Pride vs. Prejudice: Put the Tomahawk Chop to Rest

January 31, 2020 Betsy Theobald Richards

Insights from The Opportunity Agenda

This Sunday will be the height of team pride for Kansas City Chiefs fans as their team takes on the San Francisco 49ers in Super Bowl LIV. When cameras pan to the audience in Miami’s Hard Rock Stadium, it is expected that fans will be chopping the air in unison to a crude rhythmic chant, some with painted faces and headdresses, doing, as they say, the Tomahawk Chop. Unfortunately, the “chop” is among the countless displays of damaging mockery of Native peoples that Indigenous groups have been working to eradicate from the face of sports for decades. Raising awareness and offering tools for change at this Super Bowl, which is a national stage in front of approximately 3 million viewers, is critical. 

Dignity, respect, and voice are at the heart of the movement against Native American imagery and mascots in sports. In 2018, I had the honor of serving as part of the team that co-led the ground-breaking 2018 public opinion research study Reclaiming Native Truth, which examined the profound effects of negative, persistent narratives that “harm the self-esteem and aspirations of Native Americans — especially children…reinforcing negative stereotypes among non-Native people, shaping how they think and act…and justifying oppressive practices and laws, and historic and systemic racism.” The research confirmed that despite widespread misunderstanding and invisibility of Native people, and suppression of Native voices, “there is a broad, diverse audience that is ready for this new narrative and ready to engage as allies.”

Many Indigenous rights groups such as the National Congress of American Indians and Suzan Shown Harjo’s Morning Star Institute have been working for decades to fight Native racism in sports, including lobbying to change the offensive name of the Washington football team and a recent win in getting the Cleveland Indians to retire Chief Wahoo as their harmful mascot. These social justice leaders have been fighting not just because of offense, but because, among other disturbing statistics, Native people have the highest per capita suicide rates of any racial/ethnic group in the country and is critical to get at the root causes of despair and oppression.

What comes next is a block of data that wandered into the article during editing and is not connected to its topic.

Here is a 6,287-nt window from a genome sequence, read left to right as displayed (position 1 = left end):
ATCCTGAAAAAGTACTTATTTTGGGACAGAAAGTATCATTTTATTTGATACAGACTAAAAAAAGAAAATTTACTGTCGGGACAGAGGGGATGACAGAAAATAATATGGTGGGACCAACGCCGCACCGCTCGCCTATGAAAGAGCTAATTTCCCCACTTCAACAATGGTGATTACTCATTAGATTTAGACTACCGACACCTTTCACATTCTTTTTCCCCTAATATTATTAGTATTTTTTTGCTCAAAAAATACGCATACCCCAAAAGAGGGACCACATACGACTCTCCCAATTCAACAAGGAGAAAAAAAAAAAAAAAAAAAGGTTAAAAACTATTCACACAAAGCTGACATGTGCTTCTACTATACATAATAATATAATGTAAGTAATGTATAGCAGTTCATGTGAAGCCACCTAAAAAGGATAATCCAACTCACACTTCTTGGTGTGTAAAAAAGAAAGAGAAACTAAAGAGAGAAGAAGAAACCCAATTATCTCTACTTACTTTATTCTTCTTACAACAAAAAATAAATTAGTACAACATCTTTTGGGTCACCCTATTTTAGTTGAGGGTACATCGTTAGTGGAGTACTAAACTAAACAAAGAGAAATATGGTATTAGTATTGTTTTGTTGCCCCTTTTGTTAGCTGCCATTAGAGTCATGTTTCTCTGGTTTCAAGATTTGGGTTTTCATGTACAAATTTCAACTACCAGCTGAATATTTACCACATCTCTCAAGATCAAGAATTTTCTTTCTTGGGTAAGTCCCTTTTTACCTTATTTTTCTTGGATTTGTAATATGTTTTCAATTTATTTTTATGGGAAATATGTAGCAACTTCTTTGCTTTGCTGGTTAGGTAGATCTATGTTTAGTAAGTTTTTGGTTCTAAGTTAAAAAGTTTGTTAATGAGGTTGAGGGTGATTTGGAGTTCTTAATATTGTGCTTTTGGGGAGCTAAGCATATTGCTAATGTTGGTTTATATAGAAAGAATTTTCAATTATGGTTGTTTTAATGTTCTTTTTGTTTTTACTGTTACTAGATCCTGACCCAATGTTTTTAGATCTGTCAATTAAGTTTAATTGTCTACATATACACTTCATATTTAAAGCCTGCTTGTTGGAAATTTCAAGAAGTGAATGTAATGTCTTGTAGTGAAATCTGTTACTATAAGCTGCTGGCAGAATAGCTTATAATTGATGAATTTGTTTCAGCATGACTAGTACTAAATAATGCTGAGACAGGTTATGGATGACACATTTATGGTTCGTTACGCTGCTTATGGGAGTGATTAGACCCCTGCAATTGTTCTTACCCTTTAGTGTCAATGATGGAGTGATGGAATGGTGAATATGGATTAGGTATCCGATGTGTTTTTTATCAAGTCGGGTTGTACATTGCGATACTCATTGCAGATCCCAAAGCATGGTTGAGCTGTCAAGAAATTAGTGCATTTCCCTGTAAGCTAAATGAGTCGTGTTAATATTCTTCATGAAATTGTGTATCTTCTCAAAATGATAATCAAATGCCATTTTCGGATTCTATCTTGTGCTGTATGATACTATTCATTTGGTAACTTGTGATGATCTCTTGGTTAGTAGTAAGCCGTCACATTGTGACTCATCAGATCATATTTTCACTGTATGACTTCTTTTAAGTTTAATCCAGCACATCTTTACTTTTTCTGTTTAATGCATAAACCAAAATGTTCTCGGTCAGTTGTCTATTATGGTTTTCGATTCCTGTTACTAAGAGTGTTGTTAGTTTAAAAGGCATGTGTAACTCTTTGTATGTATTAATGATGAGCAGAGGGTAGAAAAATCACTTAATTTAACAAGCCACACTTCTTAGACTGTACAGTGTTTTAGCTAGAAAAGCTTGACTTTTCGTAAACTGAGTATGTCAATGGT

To add irony, the internet has been abuzz about Planter’s Super Bowl advertisement this year, which will gather the world together around the death of their mascot, Mr. Peanut, while sports fans fight to keep the Tomahawk Chop alive. In a society where mascots are given such cultural attention, isn’t it time that we rethink the perpetuation of damaging Native mascots and take action?

The moment is now, for all Americans, not just Native citizens like myself, to call out why mascots and harmful imagery need to be retired from our national consciousness and conversation. Instead of #RIPeanut on social media, focus on using #StoptheChop, #TheChopisRacist, #InsteadofRedface and #NotYourMascot. Visit the National Congress of American Indians, IllumiNativeReclaiming Native Truth, and NotYourMascots.org for useful resources on changing narratives and taking action to stop the harmful effects of these practices. 

Lastly, especially if you are attending or watching the Super Bowl, take a moment to acknowledge that Hard Rock Stadium in Miami is on the traditional homeland of the Seminole Nation. Give thanks to them and to the elders and citizens of the over 560 sovereign Native Nations in the country. Give thanks to their stewardship of this land we call the United States of America. May we look to a better future with pride, not prejudice, for us all.